News regarding traditional wisdom and native diets regarding nutrition.
The FDA recently announced that it would be accepting public input on how—or whether—to define the term “natural” on food labels. This action came about as a result of a number of petitions filed by the Grocery Manufacturer’s Association (GMA) and Consumers Union. The GMA asked the FDA to redefine “natural” so that foods derived from biotechnology (read: GMO foods) could use the label, while Consumers Union separately filed a petition asking the FDA to prohibit the use of “natural” on food labels altogether since the term is vague and misleading to consumers. The FDA is asking for public input on a variety of questions revolving around which foods should be allowed to bear the term “natural” and what kinds of things—such as processing and different manufacturing methods—should bar a food from being called “natural.” The GMA petition is a case in point—what meaning does the label have if genetically manipulated foods doused with herbicide can be called “natural”?
Are you still eating low-fat or no-fat dairy products? If you are, you probably think you’re doing the right thing for your health. And if you check with virtually any public health agency, they’d wholeheartedly agree. The American Heart Association, American Diabetes Association, and American Cancer Society, for instance, all recommend low-fat or no-fat dairy. The US Department of Agriculture, in their nutrition guidelines for Americans, also advises, “Dairy Group choices should be fat-free or low-fat.” So what’s the problem? The advice to eat low-fat foods, including dairy, is antiquated, at least back to the 1970s, when low-fat diets were first recommended. It’s also not scientifically supported, and if you’re choosing low-fat over full-fat, not only are you missing out on taste, flavor and satisfaction, but you’re missing out on valuable benefits to your health – benefits that come from eating full-fat foods.
We can trace olive oil back to olives and sesame seed oil back to sesame seeds, so wouldn’t it make sense that canola oil would come from canola seeds? Well, it’s not the case. There is no natural canola plant that produces canola oil. In the late 1960s canola oil was invented in Canada. The oil was cheap to manufacture and a dominant ingredient in many processed foods. A derivative of the rapeseed plant, which is part of the mustard family of plants, canola oil has been hybridized to eliminate the lethal erucic acid found in rapeseed. The name was changed to LEAR: Low Eruric Acid Rapeseed. LEAR was not well received in the US as its association with rapeseed was too glaring. Not to mention having the word “rape” in a product name, which did not promote a healthy image. In 1978 the food industry merged the words “Canada” and “ola” meaning oil – creating the name Canola Oil.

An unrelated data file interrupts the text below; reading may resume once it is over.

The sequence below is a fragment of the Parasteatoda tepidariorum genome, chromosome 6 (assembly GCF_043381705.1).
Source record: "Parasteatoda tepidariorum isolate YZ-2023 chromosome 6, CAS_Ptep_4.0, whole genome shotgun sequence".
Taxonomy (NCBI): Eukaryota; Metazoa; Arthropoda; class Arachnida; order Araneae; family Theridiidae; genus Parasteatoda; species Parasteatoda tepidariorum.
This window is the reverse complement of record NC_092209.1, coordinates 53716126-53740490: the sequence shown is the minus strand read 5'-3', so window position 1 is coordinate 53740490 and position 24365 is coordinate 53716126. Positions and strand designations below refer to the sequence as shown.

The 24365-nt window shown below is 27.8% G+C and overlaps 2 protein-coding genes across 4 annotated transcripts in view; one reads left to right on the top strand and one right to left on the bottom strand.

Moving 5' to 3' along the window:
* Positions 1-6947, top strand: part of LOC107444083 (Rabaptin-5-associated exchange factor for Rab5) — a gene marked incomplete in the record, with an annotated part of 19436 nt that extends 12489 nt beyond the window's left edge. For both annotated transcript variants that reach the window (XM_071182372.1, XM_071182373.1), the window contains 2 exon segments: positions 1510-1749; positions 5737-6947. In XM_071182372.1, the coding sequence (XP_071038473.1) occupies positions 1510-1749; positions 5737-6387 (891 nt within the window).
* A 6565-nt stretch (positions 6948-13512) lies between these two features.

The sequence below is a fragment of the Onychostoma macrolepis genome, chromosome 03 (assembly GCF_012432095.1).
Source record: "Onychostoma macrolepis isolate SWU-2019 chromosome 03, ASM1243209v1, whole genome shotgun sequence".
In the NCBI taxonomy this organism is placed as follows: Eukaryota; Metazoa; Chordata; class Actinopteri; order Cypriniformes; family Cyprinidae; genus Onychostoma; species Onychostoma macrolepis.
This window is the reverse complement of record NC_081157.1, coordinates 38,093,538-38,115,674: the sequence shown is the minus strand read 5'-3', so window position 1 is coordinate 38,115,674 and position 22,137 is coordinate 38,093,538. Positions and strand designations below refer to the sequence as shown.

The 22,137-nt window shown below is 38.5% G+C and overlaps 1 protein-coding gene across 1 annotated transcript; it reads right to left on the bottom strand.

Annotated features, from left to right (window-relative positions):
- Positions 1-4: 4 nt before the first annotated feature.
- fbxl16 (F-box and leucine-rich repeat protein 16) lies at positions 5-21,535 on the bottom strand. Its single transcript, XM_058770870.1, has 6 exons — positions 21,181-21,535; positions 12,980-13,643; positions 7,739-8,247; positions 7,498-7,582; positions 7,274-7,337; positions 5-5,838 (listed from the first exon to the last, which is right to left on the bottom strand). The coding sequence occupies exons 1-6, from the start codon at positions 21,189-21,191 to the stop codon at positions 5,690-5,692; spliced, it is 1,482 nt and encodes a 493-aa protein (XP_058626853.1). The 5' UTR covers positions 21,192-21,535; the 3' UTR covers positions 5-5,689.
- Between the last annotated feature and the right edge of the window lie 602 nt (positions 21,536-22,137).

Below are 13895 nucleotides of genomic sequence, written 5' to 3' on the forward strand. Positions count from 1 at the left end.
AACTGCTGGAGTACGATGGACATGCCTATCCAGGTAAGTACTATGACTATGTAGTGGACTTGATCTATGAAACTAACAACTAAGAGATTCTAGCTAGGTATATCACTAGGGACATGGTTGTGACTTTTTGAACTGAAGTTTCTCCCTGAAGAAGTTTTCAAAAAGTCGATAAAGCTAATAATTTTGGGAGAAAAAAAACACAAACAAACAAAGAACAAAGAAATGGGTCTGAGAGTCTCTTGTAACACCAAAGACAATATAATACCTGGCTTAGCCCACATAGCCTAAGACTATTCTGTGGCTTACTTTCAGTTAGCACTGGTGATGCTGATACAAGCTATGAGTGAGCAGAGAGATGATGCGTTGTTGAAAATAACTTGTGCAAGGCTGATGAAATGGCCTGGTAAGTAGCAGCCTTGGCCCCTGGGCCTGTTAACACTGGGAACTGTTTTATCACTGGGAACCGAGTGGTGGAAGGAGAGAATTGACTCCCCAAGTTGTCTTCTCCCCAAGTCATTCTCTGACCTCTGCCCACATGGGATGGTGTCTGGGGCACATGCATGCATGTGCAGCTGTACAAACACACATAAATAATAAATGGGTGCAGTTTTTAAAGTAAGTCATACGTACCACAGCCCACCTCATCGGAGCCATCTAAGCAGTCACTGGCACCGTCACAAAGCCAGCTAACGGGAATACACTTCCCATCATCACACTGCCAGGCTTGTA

Among the many fermented beverages available to the home-fermenter, beet kvass is often the least known. That is unfortunate since it is also one of the simplest fermented beverages one can make and many find it to be a wonderful tonic when taken on a daily basis. It is said that beet kvass originated in the Ukraine. It is here where beets are well-loved and oft-used in the kitchen. Beet kvass is just one way in which this traditional culture has incorporated the nutrient-rich beet into their everyday diet.
In recent years we have made a lot of progress working together to protect free speech and ensure an open marketplace for qualified nutrition professionals. We have now sent letters to legislators in over a dozen states, warning them that their restrictive nutrition boards are violating federal law in the aftermath of recent court rulings. None of the letter recipients have admitted guilt yet—they wouldn’t. A second wave of letters is now directed to key lawmakers in these states—to the people who have the power to change the actual laws currently on the books governing how state dietetics and nutrition boards operate. ANH-USA will also be working with legislators to amend state laws to reflect these recent court victories. In the end, we may have to pursue legal action in order to get reform.